‘84% of all middleware will be replaced in the next four years’

Liaison Technologies, a cloud-based integration and data management solutions company have released a report examining the state of middleware solutions integration in today’s business environment. This environment – as with so many others – is being disrupted by the rise in the number of cloud applications and data sources.

The report brings important new facts to light on how enterprises are reacting to a change in business strategy as profound as the Industrial Revolution — digital transformation.

The most significant finding, was that 76% of surveyed organisations plan to fully or partially replace their integration middleware platforms. As such, 84% of all middleware will be replaced in the next four years. Only 30% of those surveyed are considering on-premise solutions.

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“The numbers we discovered are surprising to see,” said research analyst Michael Caton. “IT organisations are about to undertake one of the most dramatic infrastructure shifts we’ve seen in 20 years, and the transition will be to the cloud. This shift makes sense as companies look for greater flexibility, scalability, and predictable cost models.”

The primary driver for IT to shift integration middleware platforms — many of which were introduced more than 20 years ago — to newer cloud-based solutions, is increasing demand for integration between business applications.

The survey showed IT organisations feel pressure to keep integration costs down while finding developers with sufficient skills and expertise to handle the growing number of integrations between increasingly disparate applications and data sources.

Many organisations that responded to the survey are leveraging do-it-yourself (DIY) cloud-based approaches such as Integration Platform as a Service (iPaaS). These approaches empower internal IT and business teams with self-service integration tools.

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However, the twin burdens of integrating greater numbers of business applications and meeting stringent data compliance requirements, coupled with the scarcity of developer resources, is pushing many enterprises to consider a managed services approach.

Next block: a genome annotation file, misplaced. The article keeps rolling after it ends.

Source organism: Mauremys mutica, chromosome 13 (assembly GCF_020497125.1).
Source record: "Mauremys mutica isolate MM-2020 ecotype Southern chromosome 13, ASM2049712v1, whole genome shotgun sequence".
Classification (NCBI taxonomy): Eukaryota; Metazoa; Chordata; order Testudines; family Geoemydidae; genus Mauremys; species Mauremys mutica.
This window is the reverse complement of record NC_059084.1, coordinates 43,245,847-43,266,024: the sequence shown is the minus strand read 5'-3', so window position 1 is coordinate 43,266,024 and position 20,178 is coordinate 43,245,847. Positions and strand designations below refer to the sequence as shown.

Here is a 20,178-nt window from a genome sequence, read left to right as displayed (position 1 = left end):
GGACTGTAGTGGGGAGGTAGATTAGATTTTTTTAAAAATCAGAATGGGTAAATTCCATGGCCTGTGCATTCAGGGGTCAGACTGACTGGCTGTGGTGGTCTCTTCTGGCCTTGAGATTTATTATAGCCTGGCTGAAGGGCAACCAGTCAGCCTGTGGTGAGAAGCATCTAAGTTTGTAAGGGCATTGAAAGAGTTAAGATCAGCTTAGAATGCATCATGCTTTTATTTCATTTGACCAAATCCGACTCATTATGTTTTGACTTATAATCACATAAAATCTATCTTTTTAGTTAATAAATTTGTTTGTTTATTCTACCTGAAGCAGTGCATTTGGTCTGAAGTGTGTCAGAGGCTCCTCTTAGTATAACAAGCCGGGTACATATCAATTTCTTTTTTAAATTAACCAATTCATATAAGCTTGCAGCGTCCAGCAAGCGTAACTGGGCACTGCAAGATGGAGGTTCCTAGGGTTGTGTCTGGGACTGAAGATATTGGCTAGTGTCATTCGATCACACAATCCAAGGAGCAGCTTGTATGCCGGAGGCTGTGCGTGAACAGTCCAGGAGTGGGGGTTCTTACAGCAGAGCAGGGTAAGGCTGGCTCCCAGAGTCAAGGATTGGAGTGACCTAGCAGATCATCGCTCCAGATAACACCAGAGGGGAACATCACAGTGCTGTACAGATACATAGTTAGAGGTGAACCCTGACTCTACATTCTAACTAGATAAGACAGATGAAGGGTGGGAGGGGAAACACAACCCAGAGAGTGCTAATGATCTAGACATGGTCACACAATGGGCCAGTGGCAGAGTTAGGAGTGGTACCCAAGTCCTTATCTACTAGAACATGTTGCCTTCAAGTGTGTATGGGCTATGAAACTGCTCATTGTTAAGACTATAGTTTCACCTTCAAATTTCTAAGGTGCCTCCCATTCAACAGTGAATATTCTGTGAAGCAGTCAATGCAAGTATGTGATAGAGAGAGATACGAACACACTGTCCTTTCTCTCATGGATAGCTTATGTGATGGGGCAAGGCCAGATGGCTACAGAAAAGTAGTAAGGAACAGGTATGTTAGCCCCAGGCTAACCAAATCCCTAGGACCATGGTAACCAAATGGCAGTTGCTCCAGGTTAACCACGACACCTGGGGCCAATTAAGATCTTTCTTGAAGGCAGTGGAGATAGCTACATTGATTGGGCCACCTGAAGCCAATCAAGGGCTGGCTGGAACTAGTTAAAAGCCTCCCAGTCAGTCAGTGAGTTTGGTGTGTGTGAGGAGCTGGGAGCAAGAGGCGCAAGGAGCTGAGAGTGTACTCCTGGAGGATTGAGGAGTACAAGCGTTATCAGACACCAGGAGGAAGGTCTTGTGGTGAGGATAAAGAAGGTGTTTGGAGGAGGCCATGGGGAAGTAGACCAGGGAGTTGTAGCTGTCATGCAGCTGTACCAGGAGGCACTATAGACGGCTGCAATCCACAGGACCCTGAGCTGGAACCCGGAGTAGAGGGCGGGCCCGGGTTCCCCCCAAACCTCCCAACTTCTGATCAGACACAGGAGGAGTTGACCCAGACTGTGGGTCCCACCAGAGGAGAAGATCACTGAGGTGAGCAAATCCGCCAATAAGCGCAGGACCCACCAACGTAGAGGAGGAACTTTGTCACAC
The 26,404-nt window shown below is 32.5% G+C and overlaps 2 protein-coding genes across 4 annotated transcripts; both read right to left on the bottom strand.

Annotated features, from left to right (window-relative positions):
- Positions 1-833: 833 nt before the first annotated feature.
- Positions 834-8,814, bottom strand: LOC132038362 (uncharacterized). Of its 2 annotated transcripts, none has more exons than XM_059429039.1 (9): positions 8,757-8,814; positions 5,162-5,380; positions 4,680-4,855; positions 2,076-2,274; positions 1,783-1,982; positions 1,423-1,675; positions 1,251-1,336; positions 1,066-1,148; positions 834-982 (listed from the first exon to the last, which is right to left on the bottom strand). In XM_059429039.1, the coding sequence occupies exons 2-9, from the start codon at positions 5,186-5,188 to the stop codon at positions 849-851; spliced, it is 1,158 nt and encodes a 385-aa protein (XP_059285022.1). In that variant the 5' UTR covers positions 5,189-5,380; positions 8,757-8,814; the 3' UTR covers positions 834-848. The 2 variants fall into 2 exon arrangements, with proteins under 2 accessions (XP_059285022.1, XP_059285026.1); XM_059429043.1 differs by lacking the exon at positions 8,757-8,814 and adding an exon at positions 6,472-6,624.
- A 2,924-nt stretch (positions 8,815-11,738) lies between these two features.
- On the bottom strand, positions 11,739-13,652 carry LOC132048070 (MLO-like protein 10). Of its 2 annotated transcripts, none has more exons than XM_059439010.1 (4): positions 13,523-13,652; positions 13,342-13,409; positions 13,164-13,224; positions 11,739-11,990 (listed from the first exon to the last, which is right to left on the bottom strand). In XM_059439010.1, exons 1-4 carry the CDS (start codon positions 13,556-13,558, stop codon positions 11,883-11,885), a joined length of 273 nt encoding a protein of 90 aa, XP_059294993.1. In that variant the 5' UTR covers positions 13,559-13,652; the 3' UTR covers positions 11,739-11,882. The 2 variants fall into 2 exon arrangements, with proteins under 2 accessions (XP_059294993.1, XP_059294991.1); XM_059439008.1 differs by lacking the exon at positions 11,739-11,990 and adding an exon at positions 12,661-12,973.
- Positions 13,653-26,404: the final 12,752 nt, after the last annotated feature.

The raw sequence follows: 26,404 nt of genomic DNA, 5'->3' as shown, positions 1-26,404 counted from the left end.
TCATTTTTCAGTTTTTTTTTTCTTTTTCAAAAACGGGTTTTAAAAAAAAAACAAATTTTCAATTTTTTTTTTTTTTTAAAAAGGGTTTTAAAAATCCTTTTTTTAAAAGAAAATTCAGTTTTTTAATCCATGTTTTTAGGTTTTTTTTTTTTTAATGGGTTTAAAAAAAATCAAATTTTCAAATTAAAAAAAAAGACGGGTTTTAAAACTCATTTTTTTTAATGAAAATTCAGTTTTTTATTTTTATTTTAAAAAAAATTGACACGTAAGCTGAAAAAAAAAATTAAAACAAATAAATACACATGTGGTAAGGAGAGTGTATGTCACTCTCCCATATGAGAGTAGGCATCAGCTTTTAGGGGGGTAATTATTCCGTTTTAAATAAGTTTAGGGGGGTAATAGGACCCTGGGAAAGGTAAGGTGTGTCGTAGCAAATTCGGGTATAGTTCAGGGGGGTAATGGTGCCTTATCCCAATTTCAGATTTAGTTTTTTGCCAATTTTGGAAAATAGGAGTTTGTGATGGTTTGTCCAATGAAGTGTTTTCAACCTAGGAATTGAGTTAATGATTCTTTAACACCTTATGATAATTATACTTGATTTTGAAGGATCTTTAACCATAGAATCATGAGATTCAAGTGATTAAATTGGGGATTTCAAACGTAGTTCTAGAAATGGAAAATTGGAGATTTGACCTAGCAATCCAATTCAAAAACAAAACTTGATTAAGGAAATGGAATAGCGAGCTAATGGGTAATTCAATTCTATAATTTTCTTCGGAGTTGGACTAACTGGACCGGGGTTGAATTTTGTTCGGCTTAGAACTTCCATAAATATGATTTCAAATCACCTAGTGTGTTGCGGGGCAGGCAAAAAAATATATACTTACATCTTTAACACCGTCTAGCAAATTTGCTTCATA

To weather the transition successfully, the report finds that companies should also evaluate cloud-based middleware platforms that offer integration as managed services.

Nearly half of surveyed organisations cite this as a strategy that can boost internal productivity and relieve integration and data compliance challenges. About a third of business leaders surveyed said outsourcing integration and data management allows them to access resources with specialty skills, and a quarter cited the advantages of leveraging and reusing a managed service provider’s knowledge as a factor in their decisions.

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“The report reflects what the market has been telling us; the complexity of on-premises middleware environments, driven by the proliferation of business applications, is leading companies to look for new answers,” said Rob Consoli, chief revenue officer for Liaison Technologies.

“Competency with data can make the difference between success and failure today, so companies are seeking ways to integrate and manage the data flowing in from an ever-increasing number of sources. They need the expertise to harmonise this information and ensure that it is secure, compliant, and accessible.”


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Nick Ismail

Nick Ismail is a former editor for Information Age (from 2018 to 2022) before moving on to become Global Head of Brand Journalism at HCLTech. He has a particular interest in smart technologies, AI and...